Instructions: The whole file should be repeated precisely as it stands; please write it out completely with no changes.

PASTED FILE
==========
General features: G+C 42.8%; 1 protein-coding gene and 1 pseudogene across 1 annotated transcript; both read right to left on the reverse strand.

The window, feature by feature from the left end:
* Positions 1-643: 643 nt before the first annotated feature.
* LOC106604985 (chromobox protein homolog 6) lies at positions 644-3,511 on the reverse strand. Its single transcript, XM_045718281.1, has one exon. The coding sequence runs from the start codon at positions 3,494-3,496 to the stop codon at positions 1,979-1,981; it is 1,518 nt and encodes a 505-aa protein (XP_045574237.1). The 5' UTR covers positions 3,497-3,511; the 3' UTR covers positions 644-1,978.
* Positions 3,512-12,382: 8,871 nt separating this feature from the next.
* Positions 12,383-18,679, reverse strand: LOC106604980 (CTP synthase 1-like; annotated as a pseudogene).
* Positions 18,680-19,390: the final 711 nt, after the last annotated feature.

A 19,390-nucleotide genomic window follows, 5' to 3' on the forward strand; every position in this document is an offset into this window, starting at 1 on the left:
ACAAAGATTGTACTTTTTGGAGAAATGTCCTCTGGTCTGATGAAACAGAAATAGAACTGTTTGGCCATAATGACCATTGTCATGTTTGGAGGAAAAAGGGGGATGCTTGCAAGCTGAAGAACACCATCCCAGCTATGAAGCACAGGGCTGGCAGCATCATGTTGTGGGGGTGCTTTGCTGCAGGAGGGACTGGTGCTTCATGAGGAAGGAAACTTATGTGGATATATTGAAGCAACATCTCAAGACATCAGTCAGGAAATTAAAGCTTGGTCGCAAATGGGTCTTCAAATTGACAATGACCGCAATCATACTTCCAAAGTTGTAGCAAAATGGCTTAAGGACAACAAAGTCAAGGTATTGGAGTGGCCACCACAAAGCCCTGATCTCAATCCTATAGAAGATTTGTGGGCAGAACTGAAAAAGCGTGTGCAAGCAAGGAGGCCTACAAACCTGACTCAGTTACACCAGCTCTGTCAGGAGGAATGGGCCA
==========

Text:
General features: G+C 42.8%; 1 protein-coding gene and 1 pseudogene across 1 annotated transcript; both read right to left on the reverse strand.

The window, feature by feature from the left end:
* Positions 1-643: 643 nt before the first annotated feature.
* LOC106604985 (chromobox protein homolog 6) lies at positions 644-3,511 on the reverse strand. Its single transcript, XM_045718281.1, has one exon. The coding sequence runs from the start codon at positions 3,494-3,496 to the stop codon at positions 1,979-1,981; it is 1,518 nt and encodes a 505-aa protein (XP_045574237.1). The 5' UTR covers positions 3,497-3,511; the 3' UTR covers positions 644-1,978.
* Positions 3,512-12,382: 8,871 nt separating this feature from the next.
* Positions 12,383-18,679, reverse strand: LOC106604980 (CTP synthase 1-like; annotated as a pseudogene).
* Positions 18,680-19,390: the final 711 nt, after the last annotated feature.

A 19,390-nucleotide genomic window follows, 5' to 3' on the forward strand; every position in this document is an offset into this window, starting at 1 on the left:
ACAAAGATTGTACTTTTTGGAGAAATGTCCTCTGGTCTGATGAAACAGAAATAGAACTGTTTGGCCATAATGACCATTGTCATGTTTGGAGGAAAAAGGGGGATGCTTGCAAGCTGAAGAACACCATCCCAGCTATGAAGCACAGGGCTGGCAGCATCATGTTGTGGGGGTGCTTTGCTGCAGGAGGGACTGGTGCTTCATGAGGAAGGAAACTTATGTGGATATATTGAAGCAACATCTCAAGACATCAGTCAGGAAATTAAAGCTTGGTCGCAAATGGGTCTTCAAATTGACAATGACCGCAATCATACTTCCAAAGTTGTAGCAAAATGGCTTAAGGACAACAAAGTCAAGGTATTGGAGTGGCCACCACAAAGCCCTGATCTCAATCCTATAGAAGATTTGTGGGCAGAACTGAAAAAGCGTGTGCAAGCAAGGAGGCCTACAAACCTGACTCAGTTACACCAGCTCTGTCAGGAGGAATGGGCCA